We call on those states responsible for the invasion and occupation of Iraq to terminate their illegal and immoral war, and express our solidarity with the Iraqi people in their struggle for peace, justice and self-determination.

In particular, we demand:

  1. An immediate end to the US and UK-led occupation of Iraq;
  2. Urgent action to fully address the current humanitarian crises facing Iraq’s people, including help for the more than three million refugees and displaced persons;
  3. An end to all foreign interference in Iraq's affairs, including its oil industry, so that Iraqis can exercise their right to self-determination;
  4. Compensation and reparations from those countries responsible for war and sanctions on Iraq;
  5. Prosecution of all those responsible for war crimes, human rights abuses, and the theft of Iraq's resources.

We demand justice for Iraq.

This statement was adopted by the Justice for Iraq conference in London on 19th July 2008. We plan to publish this more widely in future. If you would like to add your name to the list of supporters please contact us.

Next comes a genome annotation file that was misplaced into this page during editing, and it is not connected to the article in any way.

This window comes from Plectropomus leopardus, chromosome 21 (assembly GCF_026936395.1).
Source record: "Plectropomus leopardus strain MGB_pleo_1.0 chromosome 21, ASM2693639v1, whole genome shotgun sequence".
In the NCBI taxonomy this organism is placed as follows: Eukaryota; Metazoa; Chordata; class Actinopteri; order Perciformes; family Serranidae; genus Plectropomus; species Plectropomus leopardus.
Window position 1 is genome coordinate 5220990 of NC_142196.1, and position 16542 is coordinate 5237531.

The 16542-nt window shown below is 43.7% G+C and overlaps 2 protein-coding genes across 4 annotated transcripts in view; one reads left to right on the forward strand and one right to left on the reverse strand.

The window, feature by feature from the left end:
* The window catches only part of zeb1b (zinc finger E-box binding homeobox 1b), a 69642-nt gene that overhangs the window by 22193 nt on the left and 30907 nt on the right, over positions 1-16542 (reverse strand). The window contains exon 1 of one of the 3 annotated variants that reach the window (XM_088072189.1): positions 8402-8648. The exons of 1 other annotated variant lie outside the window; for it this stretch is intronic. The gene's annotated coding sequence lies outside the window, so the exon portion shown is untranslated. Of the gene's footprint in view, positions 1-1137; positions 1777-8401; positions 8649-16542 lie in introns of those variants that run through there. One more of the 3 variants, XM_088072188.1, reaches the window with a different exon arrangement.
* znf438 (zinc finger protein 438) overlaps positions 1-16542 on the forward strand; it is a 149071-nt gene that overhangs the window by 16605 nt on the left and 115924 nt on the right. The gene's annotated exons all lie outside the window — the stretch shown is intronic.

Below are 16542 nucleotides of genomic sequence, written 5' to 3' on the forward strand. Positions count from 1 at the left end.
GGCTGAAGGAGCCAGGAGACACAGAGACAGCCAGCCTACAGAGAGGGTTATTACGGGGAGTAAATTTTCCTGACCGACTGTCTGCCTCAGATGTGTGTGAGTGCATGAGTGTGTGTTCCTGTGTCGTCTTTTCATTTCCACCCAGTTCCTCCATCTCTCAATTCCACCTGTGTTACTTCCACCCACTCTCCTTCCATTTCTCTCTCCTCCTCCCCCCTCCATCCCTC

Sunday, 8 August 2010

The US isn't leaving Iraq, it's rebranding the occupation

Seumas Milne writes in The Guardian (August 4th): The US isn't withdrawing from Iraq at all – it's rebranding the occupation. Just as George Bush's war on terror was retitled "overseas contingency operations" when Obama became president, US "combat operations" will be rebadged from next month as "stability operations".

But as Major General Stephen Lanza, the US military spokesman in Iraq, told the New York Times: "In practical terms, nothing will change". After this month's withdrawal, there will still be 50,000 US troops in 94 military bases, "advising" and training the Iraqi army, "providing security" and carrying out "counter-terrorism" missions. In US military speak, that covers pretty well everything they might want to do.

The US government isn't just rebranding the occupation, it's also privatising it. There are around 100,000 private contractors working for the occupying forces, of whom more than 11,000 are armed mercenaries, mostly "third country nationals", typically from the developing world.

Read more at:

http://www.guardian.co.uk/commentisfree/cifamerica/2010/aug/04/us-iraq-rebranding-occupation